Mori was particularly incensed. Ito was a nice person but without combat experience and it’s impossible to go to battle with commanders with only stripes. At that point they were able to spot two enemy cruisers, two destroyers and three large size transports, all apparently surprised by their presence and trying to leave the area in full speed. Mori changed course and positioned his plane again into a bombing course but looking around him saw no escort Zeros. The orders for the Zero pilots were to escort the Kates and stay with them, not to engage in any one-on-one air battles. So perhaps they thought the Kates had already dropped their bombs and so started leaving the area.

A Nakajima B5N "Kate belonging to the Kasumigaura Ku
  While Mori was still in a bomb course and ready to release his bomb he suddenly saw about 30 Grumman fighters filling the sky and ready to attack the Kates. A rain of bullets showered his plane. The enemy pilots knew the Kate didn’t have any forward-firing machine guns so they opted for frontal attacks. During all this time the Kates were still in formation but with the enemy planes attacking, Mori suddenly found himself completely alone flying at an altitude of about 4,500m. At that point he saw the Hiyo Kate unit in their bombing course and thought of joining them. When he turned to get into position, five Grumman fighters came down on him. In front of his windshield there was a red fire of bullets and thought that if he was going to die at least he could crash his plane against the Grumman in the middle and take with him as many as possible. With renewed determination and in full speed he started flying straight towards the enemy. Stubbornly courageous and fearless he disregarded the anti-aircraft fire and the rip-rip sound of the bullets hitting his plane and continued towards the enemy planes as long as his engine was still running. The trouble was when he was getting close to the Grummans, also flying at high speed, they were all getting out of his way. Perhaps the enemy pilots were surprised by his audacity but in any case it seemed he had escaped them. While trying to change course though the controls were unresponsive. Even though he pulled the stick the plane didn’t respond. Looking right in front of him the control panel were full of blood and all the instruments except a couple were destroyed by bullets. He thought he was shot, maybe in the belly, but it didn’t hurt…looking down he saw to his complete surprise that his right hand from the wrist was missing with blood spouting all over the cockpit. At that moment he thought he was done for and decided to crash his plane at the closest ship. He told the other crew members that he was injured and his decision. While in a dive towards the closest ship, his observer told him that if he was not seriously injured they should try to make an emergency landing at some beach. Yashiro said that after only one of Mori’s fingers had flown back to his seat and therefore thought that Mori was not seriously injured. Mori then levelled the plane, controlling it only with his left hand while the plane still carried the 800kg bomb (!!!), pull some rubber bands out of his trousers and by tying them around his hand and keeping it raised tried to stop the blood. Somehow he managed to ditch the plane near a beach where a group of 10 Japanese infantry soldiers rushed to pull them out and take them to the jungle. His radio man and observer were uninjured."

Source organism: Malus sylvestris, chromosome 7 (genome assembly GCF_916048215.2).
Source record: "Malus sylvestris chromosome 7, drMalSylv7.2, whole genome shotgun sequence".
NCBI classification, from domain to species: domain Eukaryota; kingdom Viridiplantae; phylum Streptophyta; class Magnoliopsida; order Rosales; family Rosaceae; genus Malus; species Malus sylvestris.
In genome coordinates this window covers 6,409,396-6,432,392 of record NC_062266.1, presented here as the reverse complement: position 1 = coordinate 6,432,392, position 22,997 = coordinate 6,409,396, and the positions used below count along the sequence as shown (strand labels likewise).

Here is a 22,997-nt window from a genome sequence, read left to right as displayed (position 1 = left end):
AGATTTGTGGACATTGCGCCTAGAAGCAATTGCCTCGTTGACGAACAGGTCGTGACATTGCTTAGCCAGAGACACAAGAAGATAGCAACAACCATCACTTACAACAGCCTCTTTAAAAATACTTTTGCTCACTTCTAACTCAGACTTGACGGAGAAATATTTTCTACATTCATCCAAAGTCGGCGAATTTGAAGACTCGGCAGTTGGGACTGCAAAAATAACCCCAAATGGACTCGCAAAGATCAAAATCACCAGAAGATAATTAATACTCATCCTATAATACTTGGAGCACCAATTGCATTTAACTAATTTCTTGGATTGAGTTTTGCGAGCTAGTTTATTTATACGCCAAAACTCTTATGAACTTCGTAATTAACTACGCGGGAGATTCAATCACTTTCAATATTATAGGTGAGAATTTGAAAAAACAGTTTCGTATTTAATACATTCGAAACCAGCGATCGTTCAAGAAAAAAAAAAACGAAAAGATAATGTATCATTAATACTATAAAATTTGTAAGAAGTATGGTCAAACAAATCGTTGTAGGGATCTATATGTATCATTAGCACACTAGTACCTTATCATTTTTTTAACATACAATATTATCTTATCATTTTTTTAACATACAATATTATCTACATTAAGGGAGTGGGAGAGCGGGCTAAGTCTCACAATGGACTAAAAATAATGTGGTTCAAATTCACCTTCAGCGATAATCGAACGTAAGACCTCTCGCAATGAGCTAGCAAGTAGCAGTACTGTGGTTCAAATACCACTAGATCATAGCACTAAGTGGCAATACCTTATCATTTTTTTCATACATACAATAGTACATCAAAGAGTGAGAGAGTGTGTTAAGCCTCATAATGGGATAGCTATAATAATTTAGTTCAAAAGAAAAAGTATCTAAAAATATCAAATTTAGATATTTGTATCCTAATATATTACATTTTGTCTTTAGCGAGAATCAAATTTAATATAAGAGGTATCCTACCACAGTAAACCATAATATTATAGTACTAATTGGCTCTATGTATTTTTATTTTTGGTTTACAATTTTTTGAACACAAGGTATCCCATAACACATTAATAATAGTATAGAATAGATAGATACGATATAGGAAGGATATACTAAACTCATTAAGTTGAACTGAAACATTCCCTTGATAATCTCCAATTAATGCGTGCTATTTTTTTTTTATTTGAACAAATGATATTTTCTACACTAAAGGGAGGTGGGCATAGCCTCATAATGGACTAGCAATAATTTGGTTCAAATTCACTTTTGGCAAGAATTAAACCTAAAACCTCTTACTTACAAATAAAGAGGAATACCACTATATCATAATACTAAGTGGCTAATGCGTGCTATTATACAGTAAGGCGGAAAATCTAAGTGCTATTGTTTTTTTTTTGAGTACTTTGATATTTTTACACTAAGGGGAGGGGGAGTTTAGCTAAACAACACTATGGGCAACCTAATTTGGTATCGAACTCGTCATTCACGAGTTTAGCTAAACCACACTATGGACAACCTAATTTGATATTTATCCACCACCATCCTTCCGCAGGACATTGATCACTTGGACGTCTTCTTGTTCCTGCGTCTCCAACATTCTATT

Mori Juzo
  After the end of the war, Mori-san run an izakaya called “bashaya” (horse-drawn carriage). Fighter pilots often teasingly called the Kates "carriages laden with bombs or torpedoes". The nickname the Kate pilots gave to fighter planes was “stanya” (carriages of stuntmen) and the pilots were called “kigurui okami” (crazy wolves).
Mori-san passed away in 1984.


Fluffy said...

Thank you for the translation, sir!

Peter Dasso said...

amazing story, thanks!

Harold K said...

Yes; thanks for presenting this excerpt.
There is so little from the period that has been translated into English. I can think only of Caidin's book about/with Sakai, and Hara Tameichi's excellent "Japanese Destroyer Captain".
It seems that Mori-san's book would be a great candidate for a good translation; I'm sure there are others.